Sylvester Judd's New EnglandBook - 1981
Sylvester Judd (1813-53) is presented here as a representative figure whose life and works illustrate the intellectual and religious tensions of Emerson's day. A convert from Congregationalism to Unitarianism, Judd flirted next with transcendentalism, touching on most points in the New England compass during his intellectual and spiritual odyssey.
How did a youth from a backwater Massachusetts village reach the point where Margaret Fuller called his Margaret "this one 'Yankee novel'" and Lowell hailed it as "the first Yankee book with the soul of Down East in't"? Born in Westhampton, "where carpets, pianos, art works, Unitarians, and novels were regarded as not only unnecessary but downright unwelcome," Judd became a Unitarian and arrived at the Harvard Divinity School in time to hear Emerson deliver his "American Scholar" address. Although he could not accept fully the Emersonian heresy, he became a friend of Jones Very, the transcendentalist poet.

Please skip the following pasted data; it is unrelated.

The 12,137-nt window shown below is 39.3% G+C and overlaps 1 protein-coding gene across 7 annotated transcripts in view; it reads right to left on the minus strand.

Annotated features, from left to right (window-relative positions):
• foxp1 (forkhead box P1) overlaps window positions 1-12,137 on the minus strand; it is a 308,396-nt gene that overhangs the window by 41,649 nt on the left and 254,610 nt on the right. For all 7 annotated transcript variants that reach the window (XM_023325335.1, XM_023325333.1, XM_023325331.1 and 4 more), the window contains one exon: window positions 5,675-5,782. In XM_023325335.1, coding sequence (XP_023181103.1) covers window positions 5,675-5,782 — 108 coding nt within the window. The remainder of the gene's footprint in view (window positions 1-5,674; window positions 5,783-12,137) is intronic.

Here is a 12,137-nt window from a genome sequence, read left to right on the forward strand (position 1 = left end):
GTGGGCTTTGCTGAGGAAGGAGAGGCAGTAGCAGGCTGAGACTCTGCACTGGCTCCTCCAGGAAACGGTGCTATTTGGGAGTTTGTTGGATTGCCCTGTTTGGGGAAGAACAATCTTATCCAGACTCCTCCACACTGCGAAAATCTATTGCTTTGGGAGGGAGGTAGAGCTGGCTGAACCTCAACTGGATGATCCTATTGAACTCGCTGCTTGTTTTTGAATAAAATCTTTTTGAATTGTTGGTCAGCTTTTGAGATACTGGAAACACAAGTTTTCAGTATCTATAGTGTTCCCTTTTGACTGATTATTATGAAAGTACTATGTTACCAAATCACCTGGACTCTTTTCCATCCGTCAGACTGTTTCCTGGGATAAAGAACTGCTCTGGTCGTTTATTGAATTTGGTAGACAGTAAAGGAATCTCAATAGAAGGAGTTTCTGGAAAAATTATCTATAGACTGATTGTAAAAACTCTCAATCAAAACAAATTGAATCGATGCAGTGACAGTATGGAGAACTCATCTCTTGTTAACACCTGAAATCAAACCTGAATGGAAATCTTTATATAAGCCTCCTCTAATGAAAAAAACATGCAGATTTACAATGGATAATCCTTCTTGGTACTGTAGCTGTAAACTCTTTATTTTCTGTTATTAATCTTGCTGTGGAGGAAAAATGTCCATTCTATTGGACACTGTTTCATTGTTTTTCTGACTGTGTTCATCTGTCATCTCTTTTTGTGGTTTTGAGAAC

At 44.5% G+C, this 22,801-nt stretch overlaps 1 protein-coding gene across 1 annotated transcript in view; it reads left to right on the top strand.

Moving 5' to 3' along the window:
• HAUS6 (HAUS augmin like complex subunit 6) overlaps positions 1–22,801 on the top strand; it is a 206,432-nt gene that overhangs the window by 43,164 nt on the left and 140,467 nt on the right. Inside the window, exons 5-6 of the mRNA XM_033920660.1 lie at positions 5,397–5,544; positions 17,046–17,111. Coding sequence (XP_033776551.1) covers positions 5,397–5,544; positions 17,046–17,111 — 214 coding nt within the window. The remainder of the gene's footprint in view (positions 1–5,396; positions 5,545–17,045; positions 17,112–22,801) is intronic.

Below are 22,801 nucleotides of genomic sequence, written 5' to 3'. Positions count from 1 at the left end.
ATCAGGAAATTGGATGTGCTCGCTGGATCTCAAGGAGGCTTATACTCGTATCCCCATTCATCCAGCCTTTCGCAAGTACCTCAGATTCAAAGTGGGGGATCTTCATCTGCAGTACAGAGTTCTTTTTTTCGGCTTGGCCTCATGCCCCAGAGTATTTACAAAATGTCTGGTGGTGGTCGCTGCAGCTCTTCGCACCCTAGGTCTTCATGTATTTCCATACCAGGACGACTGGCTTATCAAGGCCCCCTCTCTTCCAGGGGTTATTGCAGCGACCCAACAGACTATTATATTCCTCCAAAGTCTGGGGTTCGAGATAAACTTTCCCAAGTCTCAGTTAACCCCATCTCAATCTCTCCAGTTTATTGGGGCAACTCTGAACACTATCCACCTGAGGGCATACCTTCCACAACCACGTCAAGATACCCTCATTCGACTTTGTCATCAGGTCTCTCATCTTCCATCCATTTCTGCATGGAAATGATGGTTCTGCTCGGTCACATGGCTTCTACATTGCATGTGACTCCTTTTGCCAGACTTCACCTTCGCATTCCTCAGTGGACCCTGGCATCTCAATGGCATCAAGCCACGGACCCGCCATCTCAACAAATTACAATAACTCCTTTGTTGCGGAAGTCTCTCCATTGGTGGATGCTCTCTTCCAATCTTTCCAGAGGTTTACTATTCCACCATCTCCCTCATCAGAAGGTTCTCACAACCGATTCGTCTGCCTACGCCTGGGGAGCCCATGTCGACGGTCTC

As a Unitarian minister in Augusta, Maine, for the last thirteen years of his brief life, Judd preached against the "moral evils" of war, slavery, and sectarian strife. He also married the richest girl in town, daughter of a U.S. Senator, and his father-in-law defended Judd's right to espouse unpopular social causes.
Judd committed the greater indiscretion, even for a Unitarian divine, of publishing novels and poems. One novel, Margaret, was attacked by Genteel critics as "vulgar" but was championed by Lowell, Margaret Fuller, and Theodore Parker for its vigor and its use of back-country vocabulary. Margaret "combines the real with the ideal in a homely way," verging on the pantheism of ultra-transcendentalists but clinging to the certainties of Christianity, children, and chickens.